Following the closing arguments, the Superior Court issued its final instructions to the jury. Those jury instructions informed the jury of the necessary elements which must be proven to sustain guilty verdicts for the indicted offenses as well as the lesser included offenses. The jury instructions also set forth the burdens of proof and informed the jury that questions and remarks by counsel were not evidence and that deliberations should only consider witness testimony and the evidence that was admitted at trial. Following two and a half hours of deliberation, the jury returned verdicts of guilty as to Murder First Degree and Possession of a Firearm During the Commission of a Felony.

Prosecutor's Closing Comments

Benson's first argument is that in the State's rebuttal closing argument, the prosecutor made impermissible inflammatory remarks stating his own opinion regarding Benson's intent to kill based upon the size of the firearm. There was no objection to those remarks by Benson's trial attorney. This Court reviews claims of prosecutorial misconduct to which there was no such objection at trial for plain error.[2]

In applying the plain error standard, this Court will first review the record de novo to determine whether prosecutorial misconduct has in fact occurred.[3] If the Court finds no error, the analysis ends.[4] If, however, the Court finds the prosecutor erred, the Court applies the Wainright standard,[5] under which, " plain error is limited to material defects which are apparent on the fact of the record; which are basic, serious, and fundamental in their character, and which clearly deprive an accused of a substantial right, or which clearly show manifest injustice." [6]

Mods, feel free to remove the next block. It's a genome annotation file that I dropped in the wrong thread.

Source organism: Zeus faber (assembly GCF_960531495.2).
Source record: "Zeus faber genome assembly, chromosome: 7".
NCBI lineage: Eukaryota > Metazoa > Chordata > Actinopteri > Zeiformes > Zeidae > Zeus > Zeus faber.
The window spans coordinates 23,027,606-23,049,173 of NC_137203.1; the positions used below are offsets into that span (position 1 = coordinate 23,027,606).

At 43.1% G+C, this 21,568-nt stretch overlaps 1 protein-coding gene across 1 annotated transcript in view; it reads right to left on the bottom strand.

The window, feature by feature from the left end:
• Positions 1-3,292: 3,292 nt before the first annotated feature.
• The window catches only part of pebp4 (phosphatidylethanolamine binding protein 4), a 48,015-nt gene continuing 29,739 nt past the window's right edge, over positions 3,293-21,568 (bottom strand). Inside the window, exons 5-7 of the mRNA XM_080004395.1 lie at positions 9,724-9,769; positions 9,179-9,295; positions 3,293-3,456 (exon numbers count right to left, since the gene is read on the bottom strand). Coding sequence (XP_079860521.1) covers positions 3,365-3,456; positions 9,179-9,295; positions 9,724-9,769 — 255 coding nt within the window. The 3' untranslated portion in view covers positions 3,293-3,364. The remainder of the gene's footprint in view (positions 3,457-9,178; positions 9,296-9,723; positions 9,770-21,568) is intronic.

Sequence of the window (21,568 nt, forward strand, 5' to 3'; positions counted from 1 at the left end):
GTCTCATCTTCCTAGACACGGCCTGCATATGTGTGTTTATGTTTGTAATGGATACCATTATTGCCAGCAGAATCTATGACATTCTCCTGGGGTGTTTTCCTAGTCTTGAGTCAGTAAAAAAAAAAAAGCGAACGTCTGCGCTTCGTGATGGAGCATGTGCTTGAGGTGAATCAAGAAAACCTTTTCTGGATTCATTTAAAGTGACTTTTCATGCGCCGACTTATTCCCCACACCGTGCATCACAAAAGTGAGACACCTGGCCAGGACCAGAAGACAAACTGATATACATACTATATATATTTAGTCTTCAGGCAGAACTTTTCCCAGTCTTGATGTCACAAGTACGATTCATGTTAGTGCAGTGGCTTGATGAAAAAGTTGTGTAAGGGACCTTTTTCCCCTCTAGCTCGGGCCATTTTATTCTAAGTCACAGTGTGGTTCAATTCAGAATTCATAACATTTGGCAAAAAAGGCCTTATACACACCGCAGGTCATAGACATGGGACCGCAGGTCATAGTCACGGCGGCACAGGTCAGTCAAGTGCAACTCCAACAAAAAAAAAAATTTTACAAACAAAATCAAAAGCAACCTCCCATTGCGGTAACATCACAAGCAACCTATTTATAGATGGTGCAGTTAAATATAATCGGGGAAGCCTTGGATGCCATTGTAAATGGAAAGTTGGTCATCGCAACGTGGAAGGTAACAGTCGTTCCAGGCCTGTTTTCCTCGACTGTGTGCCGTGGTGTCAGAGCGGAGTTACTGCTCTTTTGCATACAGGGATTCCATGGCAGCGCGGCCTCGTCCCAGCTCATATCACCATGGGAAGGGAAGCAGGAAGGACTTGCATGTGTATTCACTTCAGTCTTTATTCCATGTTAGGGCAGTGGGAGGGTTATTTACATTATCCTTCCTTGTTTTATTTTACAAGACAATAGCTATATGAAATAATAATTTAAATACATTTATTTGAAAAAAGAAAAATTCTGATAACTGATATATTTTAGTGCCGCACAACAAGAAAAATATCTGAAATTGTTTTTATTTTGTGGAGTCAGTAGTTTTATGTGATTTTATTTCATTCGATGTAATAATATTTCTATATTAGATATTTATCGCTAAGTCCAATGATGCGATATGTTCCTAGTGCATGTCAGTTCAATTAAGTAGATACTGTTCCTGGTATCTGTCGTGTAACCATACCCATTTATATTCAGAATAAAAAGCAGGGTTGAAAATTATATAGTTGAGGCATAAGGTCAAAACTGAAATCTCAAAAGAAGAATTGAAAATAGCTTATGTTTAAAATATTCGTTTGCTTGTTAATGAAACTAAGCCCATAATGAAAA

In order to prove that Benson was guilty of First Degree Murder, the State was required to prove that he intentionally killed Curtis. Intent must usually be inferred from the actions of the perpetrator.[7] The intent necessary for First Degree Murder may be inferred from the type of weapon used, the manner in which it was used, the type of wound inflicted and the events leading up to and immediately

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following the death.[8] With regard to intent, the trial judge instructed the jury in Benson's case, as follows:

State of mind. One element of a criminal offense is the defendant's state of mind. It is difficult to know what is going on in another person's mind. Therefore, you are permitted to draw an inference, or reach a conclusion, about the defendant's state of mind based on the facts and circumstances surrounding the act the defendant is alleged to have done.

In addressing Benson's state of mind, the prosecutor commented: